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Eastern Oregon University’s Leilani Padilla controls the ball Dec. 18, 2021, during the home game against Walla Walla University. EOU was set to play home games Friday and Saturday, Jan. 7 and 8, 2022, against Warner Pacific and Multnomah until COVID-19 outbreaks on those teams led to forfeits.

LA GRANDE — Something returned to Eastern Oregon University’s athletic schedule it wishes could have left behind in 2021 — forfeits due to COVID-19.

The women’s basketball team will not play both home Cascade Collegiate Conference games this weekend against Warner Pacific and Multnomah because of outbreaks in those programs. The men’s game with Warner Pacific also was canceled while the Multnomah contest on Saturday, Jan. 8, still is on. The wrestling team lost a dual with Warner Pacific scheduled for Jan. 12.

“It is really disappointing, but it is something that we are all dealing with,” said Mountaineers head women’s basketball coach and EOU athletics director Anji Weissenfluh. “It could and most likely will happen to all of us because the new variant is highly contagious.”

Conference COVID-19 guidelines state that anytime a school elects not to participate or has been required to cease based on federal, state or county mandate, the contest will be a forfeit for record and standing purposes.

“It doesn’t feel good to win by forfeit,” Weissenfluh said. “It never feels good to any coach or team. Student-athletes and coaches do this because they love this and they want to play.”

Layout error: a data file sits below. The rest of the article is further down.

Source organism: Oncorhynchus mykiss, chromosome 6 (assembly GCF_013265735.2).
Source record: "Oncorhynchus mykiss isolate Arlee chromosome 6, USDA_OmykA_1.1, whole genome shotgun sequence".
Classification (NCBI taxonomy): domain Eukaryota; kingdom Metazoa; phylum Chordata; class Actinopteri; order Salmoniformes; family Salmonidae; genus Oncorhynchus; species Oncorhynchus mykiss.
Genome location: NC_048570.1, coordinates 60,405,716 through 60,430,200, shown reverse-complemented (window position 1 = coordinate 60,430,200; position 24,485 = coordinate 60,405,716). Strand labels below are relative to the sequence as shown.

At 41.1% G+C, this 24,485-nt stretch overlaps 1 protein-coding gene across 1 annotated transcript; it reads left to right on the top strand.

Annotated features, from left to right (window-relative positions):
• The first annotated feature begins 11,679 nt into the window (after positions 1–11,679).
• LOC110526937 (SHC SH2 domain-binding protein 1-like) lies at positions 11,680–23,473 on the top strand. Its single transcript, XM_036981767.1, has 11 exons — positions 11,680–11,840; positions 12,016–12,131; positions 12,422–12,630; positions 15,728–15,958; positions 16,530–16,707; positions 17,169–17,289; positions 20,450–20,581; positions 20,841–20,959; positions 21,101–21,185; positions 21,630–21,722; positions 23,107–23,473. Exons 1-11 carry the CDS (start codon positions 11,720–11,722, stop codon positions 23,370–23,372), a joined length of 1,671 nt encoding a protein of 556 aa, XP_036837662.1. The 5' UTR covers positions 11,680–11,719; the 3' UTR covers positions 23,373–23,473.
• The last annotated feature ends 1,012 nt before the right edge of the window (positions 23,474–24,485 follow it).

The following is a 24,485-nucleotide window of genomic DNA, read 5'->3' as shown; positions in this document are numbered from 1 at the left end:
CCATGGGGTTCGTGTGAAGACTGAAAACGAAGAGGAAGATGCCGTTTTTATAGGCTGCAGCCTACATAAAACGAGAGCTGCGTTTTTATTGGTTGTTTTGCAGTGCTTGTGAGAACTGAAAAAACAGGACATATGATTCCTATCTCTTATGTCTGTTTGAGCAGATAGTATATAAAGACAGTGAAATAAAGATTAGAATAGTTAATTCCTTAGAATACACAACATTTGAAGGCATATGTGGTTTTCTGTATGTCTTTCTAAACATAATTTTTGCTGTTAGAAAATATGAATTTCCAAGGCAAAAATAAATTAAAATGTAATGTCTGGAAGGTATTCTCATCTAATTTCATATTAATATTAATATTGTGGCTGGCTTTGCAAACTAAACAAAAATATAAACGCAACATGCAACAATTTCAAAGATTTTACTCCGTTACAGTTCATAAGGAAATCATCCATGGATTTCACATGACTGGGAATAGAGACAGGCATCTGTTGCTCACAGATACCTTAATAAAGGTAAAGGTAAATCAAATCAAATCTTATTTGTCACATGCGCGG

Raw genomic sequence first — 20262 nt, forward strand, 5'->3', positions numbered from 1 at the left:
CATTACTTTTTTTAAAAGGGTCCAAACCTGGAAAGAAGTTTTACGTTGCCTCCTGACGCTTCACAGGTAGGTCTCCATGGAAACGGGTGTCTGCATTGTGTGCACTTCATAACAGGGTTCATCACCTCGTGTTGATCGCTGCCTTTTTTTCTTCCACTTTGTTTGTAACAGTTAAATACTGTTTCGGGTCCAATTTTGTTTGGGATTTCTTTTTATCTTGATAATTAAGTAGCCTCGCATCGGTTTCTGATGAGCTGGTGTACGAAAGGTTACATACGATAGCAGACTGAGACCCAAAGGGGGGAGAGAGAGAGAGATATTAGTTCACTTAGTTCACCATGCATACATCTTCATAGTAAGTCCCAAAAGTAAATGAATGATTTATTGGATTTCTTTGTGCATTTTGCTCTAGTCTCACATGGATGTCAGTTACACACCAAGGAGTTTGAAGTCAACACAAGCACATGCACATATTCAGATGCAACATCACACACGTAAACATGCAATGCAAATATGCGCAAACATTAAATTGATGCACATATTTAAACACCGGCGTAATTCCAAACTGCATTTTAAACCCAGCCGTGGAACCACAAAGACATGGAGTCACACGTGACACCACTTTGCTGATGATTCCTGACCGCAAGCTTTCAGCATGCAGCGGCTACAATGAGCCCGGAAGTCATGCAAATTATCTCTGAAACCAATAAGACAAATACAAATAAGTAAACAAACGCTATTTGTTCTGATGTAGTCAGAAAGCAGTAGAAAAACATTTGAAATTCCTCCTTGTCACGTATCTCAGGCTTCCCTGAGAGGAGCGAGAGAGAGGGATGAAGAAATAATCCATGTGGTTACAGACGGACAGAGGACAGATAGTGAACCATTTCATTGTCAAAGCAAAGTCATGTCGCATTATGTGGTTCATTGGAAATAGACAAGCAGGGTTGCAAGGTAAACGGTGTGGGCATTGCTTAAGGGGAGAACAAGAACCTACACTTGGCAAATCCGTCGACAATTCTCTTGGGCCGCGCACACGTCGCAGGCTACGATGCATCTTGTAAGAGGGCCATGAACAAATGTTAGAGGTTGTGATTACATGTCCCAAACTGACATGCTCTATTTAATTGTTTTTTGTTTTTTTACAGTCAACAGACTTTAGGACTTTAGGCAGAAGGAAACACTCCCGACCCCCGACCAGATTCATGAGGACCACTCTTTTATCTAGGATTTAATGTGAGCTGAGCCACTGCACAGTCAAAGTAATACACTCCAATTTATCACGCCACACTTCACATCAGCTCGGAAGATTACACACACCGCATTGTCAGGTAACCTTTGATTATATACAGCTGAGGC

The EOU women’s basketball team sits at 10-7 overall and 7-2 in conference play after receiving the pair of forfeits. It is the third forfeit the Mountaineers have received this season after Corban forfeited a Dec. 31 contest. The men are losing a game because of COVID-19 for the first time this season.

Weissenfluh said the start-stop nature the season can take creates problems with conditioning for all athletes. The Mountaineer women are not scheduled to return to the court until Jan. 14 when they travel to Kirkland, Washington, to take on Northwest.

This is the time of season when teams are looking to make their mark in conference play and begin the ramp up for postseason action, Weissenfluh said.

The Mountaineer women did not practice on Thursday, Jan. 6, and Weissenfluh said they are evaluating the best way forward. That could include practices or even giving the players the weekend off.

“The health and safety of our players is most important,” she said.

Bigger impact

Weissenfluh said the impact of the pandemic is something everyone in the conference and throughout the nation is dealing with. Last season, which did not see EOU’s basketball teams begin play until February, taught the Mountaineers to be flexible and to adjust on the fly.

“Our conference is aligned in how we are handling it in our processes and policies,” Weissenfluh said. “We are allowed to play when we are healthy, and we will be blessed when those opportunities come.”

Having the ability to practice and compete are no longer taken for granted, but that does not mean the last year and a half has been easy on the athletes.

“The struggles have been real,” Weissenfluh said. “Managing their class load, taking more online classes has all been a struggle. We try to acknowledge that and find that balance.

“We want to be positive, but keep it real because it has impacted all of our student-athletes in different ways.”

Safety first

Weissenfluh tells all Mountaineer athletes to control the things they can control. That means wearing a face mask, frequently washing hands, get sleep and eat right.

“We have to be very mindful of who is in our bubble, and who we are being exposed to at all times,” she said. “You can’t control everything, but we are going to do everything in our power to try to stay healthy.”

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